YOU ARE AT:PolicyFight over 600 MHz auction rules moves to the masses

Fight over 600 MHz auction rules moves to the masses

Wireless carriers and trade associations looking to limit the level of participation of Verizon Wireless and AT&T’s in the planned 600 MHz incentive auction have increased their consumer-facing efforts with the launch of a new website mobilebroadbandcompetition.com.

The site, which is backed by among others the Competitive Carriers Association, Computer & Communications Industry Association, C Spire, Dish Network, Rural Wireless Association, Sprint, T-Mobile US and U.S. Cellular, looks to reinforce claims that the nation’s two largest operators should not be allowed unfettered bidding access during the auction. The Federal Communications Commission has said it plans to conduct the auction by the end of 2014, though many don’t expect the bidding to kick off until early 2015.

Those companies backing the site are looking to limit the amount of new spectrum below the 1 GHz band that AT&T and Verizon Wireless can gain control of, claiming those operators currently hold in excess of 80% of spectrum below that level. For the upcoming 600 MHz auction, those parties are looking to limit the two operators to no more than one-third of available spectrum up for bid, which is expected to be around 70 megahertz of spectrum. The topic was the main point of conversation for most at the recent CCA Fall 2013 event.

The site contains a load of information regarding spectrum, auctions and mobile broadband services, as well as links to various reports and presentations providing at least one point of view on the topics.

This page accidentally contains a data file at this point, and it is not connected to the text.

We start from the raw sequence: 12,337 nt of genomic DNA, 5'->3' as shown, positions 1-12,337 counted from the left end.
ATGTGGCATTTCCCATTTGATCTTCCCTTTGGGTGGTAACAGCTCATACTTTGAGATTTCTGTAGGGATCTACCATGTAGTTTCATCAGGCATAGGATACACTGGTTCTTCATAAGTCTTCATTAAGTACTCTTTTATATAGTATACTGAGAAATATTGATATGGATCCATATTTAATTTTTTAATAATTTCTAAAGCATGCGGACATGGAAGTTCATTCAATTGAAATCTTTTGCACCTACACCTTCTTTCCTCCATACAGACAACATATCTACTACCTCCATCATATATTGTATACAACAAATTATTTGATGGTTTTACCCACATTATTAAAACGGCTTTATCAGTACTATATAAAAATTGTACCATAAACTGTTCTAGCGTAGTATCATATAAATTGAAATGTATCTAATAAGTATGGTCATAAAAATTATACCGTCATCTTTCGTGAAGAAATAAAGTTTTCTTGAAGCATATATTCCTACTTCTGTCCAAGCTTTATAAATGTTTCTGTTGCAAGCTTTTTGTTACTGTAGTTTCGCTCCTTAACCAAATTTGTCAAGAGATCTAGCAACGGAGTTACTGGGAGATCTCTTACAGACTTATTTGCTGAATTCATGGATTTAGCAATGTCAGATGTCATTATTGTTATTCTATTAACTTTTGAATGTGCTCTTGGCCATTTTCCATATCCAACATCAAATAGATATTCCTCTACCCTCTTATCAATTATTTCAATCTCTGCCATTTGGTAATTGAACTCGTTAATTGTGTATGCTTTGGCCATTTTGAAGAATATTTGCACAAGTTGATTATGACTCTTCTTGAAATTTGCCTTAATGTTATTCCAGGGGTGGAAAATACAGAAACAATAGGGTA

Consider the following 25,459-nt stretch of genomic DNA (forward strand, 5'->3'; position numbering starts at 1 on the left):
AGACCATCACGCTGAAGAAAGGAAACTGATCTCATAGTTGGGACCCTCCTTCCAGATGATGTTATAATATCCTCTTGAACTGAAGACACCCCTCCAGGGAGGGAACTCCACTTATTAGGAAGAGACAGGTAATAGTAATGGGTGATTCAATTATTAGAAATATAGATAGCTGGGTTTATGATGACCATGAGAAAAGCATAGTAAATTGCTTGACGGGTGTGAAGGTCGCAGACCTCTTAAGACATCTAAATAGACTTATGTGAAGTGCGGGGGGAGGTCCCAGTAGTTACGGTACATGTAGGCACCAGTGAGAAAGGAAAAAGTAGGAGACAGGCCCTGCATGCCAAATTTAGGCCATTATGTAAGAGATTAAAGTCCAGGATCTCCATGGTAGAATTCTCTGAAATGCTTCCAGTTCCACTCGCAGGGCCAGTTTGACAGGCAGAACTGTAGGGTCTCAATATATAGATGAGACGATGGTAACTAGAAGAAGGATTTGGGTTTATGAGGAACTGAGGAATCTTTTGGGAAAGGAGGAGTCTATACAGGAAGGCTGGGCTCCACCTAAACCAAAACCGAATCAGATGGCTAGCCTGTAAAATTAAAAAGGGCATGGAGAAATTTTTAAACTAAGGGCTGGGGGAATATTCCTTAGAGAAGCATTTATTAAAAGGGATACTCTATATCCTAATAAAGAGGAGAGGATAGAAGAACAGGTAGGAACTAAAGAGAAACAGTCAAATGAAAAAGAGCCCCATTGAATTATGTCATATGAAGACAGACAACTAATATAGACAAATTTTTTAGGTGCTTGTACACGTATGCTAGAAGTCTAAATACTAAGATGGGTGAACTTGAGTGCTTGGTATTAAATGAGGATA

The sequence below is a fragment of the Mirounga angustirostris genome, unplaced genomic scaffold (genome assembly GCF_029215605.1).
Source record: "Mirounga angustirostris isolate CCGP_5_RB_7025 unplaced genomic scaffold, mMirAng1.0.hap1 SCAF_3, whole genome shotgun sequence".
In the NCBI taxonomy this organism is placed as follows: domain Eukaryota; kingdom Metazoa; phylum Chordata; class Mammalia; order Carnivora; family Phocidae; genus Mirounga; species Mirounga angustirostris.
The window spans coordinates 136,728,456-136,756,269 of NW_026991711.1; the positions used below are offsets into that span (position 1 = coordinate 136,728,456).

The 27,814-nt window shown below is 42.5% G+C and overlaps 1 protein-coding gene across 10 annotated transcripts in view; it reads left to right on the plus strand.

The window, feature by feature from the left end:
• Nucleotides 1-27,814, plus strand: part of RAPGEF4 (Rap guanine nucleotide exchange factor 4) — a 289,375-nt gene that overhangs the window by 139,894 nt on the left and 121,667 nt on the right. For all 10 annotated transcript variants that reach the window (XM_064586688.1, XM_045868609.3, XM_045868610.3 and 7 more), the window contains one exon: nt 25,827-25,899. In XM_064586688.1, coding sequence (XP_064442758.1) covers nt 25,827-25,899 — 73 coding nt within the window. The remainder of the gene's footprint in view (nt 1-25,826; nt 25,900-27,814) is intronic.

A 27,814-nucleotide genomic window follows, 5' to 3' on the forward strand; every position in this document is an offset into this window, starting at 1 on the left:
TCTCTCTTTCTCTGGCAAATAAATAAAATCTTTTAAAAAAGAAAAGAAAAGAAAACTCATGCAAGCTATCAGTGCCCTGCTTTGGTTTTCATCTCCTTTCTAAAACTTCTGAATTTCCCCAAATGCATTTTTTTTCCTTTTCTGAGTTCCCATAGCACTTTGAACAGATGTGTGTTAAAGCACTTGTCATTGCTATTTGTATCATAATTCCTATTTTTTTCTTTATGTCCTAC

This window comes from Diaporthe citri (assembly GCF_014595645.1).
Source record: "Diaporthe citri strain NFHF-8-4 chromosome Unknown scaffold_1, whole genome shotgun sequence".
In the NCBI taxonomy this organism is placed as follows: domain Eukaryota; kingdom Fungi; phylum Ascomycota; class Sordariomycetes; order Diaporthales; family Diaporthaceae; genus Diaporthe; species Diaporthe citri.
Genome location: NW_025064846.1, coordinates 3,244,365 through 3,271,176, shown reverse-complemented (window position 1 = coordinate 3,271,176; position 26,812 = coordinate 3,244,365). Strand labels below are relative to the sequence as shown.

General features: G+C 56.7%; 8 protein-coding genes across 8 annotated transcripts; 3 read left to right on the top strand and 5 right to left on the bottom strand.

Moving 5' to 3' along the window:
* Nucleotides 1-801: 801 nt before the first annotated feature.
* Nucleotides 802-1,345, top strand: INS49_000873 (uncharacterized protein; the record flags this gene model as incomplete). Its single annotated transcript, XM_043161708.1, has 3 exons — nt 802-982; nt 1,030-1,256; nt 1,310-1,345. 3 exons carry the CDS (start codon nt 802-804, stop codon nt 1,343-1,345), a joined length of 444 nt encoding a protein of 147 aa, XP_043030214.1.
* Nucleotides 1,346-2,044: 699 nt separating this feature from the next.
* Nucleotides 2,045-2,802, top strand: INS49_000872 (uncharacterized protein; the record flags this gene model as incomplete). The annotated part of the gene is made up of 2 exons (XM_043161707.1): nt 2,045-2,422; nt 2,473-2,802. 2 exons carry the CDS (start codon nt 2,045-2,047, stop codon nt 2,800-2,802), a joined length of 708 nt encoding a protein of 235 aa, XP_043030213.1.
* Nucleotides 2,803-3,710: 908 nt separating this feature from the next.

T-Mobile US, which has been very active in its opposition to open bidding for the spectrum, has put forth its “dynamic market rules” proposal that would place a spectrum aggregation limit on the amount of spectrum that can be won by a single operator. As the carrier explained:

“Under the dynamic market rule, the auction would first proceed with a spectrum-aggregation limit. If the commission’s revenue target is met while the limit is in place, then the auction would be able to close once there is no longer any active bidding. If the revenue target is not met, however, the limit would be gradually relaxed. Should the bidding fail to clear the revenue target once the limit is completely removed, the commission would resume the process by starting at the next lower spectrum target with the aggregation limit in place.”

Verizon Wireless and AT&T have countered this, claiming the government should not put an arbitrary limit on the amount of spectrum a company can bid for.

AT&T has noted in filings that it feels setting strict rules on bidding would suppress auction revenues, which will have some of the proceeds funneled to help fund the FirstNet public safety network.

Verizon Wireless, which parent company Verizon Communications CFO Fran Shammo said this week was indeed interested in participating in the 600 MHz auction, has also filed comments with the FCC asking for limited regulations on bidding.

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